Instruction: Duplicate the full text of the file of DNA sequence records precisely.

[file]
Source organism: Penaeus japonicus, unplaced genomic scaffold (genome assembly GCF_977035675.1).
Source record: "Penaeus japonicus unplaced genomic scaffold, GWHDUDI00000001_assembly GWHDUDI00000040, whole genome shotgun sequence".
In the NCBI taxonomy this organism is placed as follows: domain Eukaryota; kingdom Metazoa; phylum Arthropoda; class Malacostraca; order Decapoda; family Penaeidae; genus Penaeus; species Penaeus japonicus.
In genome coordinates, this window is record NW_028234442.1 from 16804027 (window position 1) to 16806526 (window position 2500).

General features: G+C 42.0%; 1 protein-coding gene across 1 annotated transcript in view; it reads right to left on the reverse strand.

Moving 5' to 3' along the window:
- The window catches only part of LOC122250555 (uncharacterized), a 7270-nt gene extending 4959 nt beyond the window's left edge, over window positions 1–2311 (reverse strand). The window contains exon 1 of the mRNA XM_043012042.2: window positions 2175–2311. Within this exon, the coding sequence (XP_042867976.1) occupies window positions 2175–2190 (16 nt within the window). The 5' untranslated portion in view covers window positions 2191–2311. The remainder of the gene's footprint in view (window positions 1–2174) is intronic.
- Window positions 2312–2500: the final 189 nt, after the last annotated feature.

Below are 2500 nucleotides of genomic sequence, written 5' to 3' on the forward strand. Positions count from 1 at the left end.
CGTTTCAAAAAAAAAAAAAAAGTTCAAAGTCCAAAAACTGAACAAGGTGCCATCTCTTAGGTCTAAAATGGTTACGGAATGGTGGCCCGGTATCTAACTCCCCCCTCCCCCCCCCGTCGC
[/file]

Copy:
Source organism: Penaeus japonicus, unplaced genomic scaffold (genome assembly GCF_977035675.1).
Source record: "Penaeus japonicus unplaced genomic scaffold, GWHDUDI00000001_assembly GWHDUDI00000040, whole genome shotgun sequence".
In the NCBI taxonomy this organism is placed as follows: domain Eukaryota; kingdom Metazoa; phylum Arthropoda; class Malacostraca; order Decapoda; family Penaeidae; genus Penaeus; species Penaeus japonicus.
In genome coordinates, this window is record NW_028234442.1 from 16804027 (window position 1) to 16806526 (window position 2500).

General features: G+C 42.0%; 1 protein-coding gene across 1 annotated transcript in view; it reads right to left on the reverse strand.

Moving 5' to 3' along the window:
- The window catches only part of LOC122250555 (uncharacterized), a 7270-nt gene extending 4959 nt beyond the window's left edge, over window positions 1–2311 (reverse strand). The window contains exon 1 of the mRNA XM_043012042.2: window positions 2175–2311. Within this exon, the coding sequence (XP_042867976.1) occupies window positions 2175–2190 (16 nt within the window). The 5' untranslated portion in view covers window positions 2191–2311. The remainder of the gene's footprint in view (window positions 1–2174) is intronic.
- Window positions 2312–2500: the final 189 nt, after the last annotated feature.

Below are 2500 nucleotides of genomic sequence, written 5' to 3' on the forward strand. Positions count from 1 at the left end.
CGTTTCAAAAAAAAAAAAAAAGTTCAAAGTCCAAAAACTGAACAAGGTGCCATCTCTTAGGTCTAAAATGGTTACGGAATGGTGGCCCGGTATCTAACTCCCCCCTCCCCCCCCCGTCGC